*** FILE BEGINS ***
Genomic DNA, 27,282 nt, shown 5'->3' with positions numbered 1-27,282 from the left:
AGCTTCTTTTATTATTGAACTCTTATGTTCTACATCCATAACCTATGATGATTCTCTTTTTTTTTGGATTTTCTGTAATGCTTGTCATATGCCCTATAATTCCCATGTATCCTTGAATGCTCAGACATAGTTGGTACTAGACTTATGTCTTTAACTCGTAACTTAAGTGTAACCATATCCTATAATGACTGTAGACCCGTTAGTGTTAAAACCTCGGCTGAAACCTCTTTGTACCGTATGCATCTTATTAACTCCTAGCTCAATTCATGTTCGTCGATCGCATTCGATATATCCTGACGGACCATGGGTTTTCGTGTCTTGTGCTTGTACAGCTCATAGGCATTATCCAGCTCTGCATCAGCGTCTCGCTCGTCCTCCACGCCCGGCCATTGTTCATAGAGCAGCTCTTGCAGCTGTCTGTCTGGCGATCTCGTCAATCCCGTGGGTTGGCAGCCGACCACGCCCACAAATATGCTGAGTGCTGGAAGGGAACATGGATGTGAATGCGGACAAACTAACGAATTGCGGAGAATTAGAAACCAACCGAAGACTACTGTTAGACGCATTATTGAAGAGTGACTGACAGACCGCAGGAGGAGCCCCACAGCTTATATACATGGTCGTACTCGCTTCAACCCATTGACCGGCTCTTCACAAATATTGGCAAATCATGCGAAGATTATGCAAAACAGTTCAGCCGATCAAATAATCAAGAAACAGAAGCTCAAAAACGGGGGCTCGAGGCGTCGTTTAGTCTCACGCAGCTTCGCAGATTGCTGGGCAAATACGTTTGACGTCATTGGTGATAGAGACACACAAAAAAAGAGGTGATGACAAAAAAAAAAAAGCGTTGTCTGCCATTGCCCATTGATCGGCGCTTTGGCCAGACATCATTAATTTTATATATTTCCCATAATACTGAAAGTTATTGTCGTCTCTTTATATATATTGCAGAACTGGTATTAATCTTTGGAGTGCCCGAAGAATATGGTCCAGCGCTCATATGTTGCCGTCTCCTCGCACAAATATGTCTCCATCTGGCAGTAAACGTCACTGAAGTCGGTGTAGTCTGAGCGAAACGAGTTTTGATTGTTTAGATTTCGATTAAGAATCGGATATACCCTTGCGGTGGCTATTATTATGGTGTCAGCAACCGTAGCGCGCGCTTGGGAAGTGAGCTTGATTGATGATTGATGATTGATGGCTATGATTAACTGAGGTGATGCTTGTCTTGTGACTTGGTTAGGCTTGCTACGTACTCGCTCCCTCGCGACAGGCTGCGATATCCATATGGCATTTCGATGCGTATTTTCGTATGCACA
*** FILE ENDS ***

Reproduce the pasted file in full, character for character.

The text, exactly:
Genomic DNA, 27,282 nt, shown 5'->3' with positions numbered 1-27,282 from the left:
AGCTTCTTTTATTATTGAACTCTTATGTTCTACATCCATAACCTATGATGATTCTCTTTTTTTTTGGATTTTCTGTAATGCTTGTCATATGCCCTATAATTCCCATGTATCCTTGAATGCTCAGACATAGTTGGTACTAGACTTATGTCTTTAACTCGTAACTTAAGTGTAACCATATCCTATAATGACTGTAGACCCGTTAGTGTTAAAACCTCGGCTGAAACCTCTTTGTACCGTATGCATCTTATTAACTCCTAGCTCAATTCATGTTCGTCGATCGCATTCGATATATCCTGACGGACCATGGGTTTTCGTGTCTTGTGCTTGTACAGCTCATAGGCATTATCCAGCTCTGCATCAGCGTCTCGCTCGTCCTCCACGCCCGGCCATTGTTCATAGAGCAGCTCTTGCAGCTGTCTGTCTGGCGATCTCGTCAATCCCGTGGGTTGGCAGCCGACCACGCCCACAAATATGCTGAGTGCTGGAAGGGAACATGGATGTGAATGCGGACAAACTAACGAATTGCGGAGAATTAGAAACCAACCGAAGACTACTGTTAGACGCATTATTGAAGAGTGACTGACAGACCGCAGGAGGAGCCCCACAGCTTATATACATGGTCGTACTCGCTTCAACCCATTGACCGGCTCTTCACAAATATTGGCAAATCATGCGAAGATTATGCAAAACAGTTCAGCCGATCAAATAATCAAGAAACAGAAGCTCAAAAACGGGGGCTCGAGGCGTCGTTTAGTCTCACGCAGCTTCGCAGATTGCTGGGCAAATACGTTTGACGTCATTGGTGATAGAGACACACAAAAAAAGAGGTGATGACAAAAAAAAAAAAGCGTTGTCTGCCATTGCCCATTGATCGGCGCTTTGGCCAGACATCATTAATTTTATATATTTCCCATAATACTGAAAGTTATTGTCGTCTCTTTATATATATTGCAGAACTGGTATTAATCTTTGGAGTGCCCGAAGAATATGGTCCAGCGCTCATATGTTGCCGTCTCCTCGCACAAATATGTCTCCATCTGGCAGTAAACGTCACTGAAGTCGGTGTAGTCTGAGCGAAACGAGTTTTGATTGTTTAGATTTCGATTAAGAATCGGATATACCCTTGCGGTGGCTATTATTATGGTGTCAGCAACCGTAGCGCGCGCTTGGGAAGTGAGCTTGATTGATGATTGATGATTGATGGCTATGATTAACTGAGGTGATGCTTGTCTTGTGACTTGGTTAGGCTTGCTACGTACTCGCTCCCTCGCGACAGGCTGCGATATCCATATGGCATTTCGATGCGTATTTTCGTATGCACA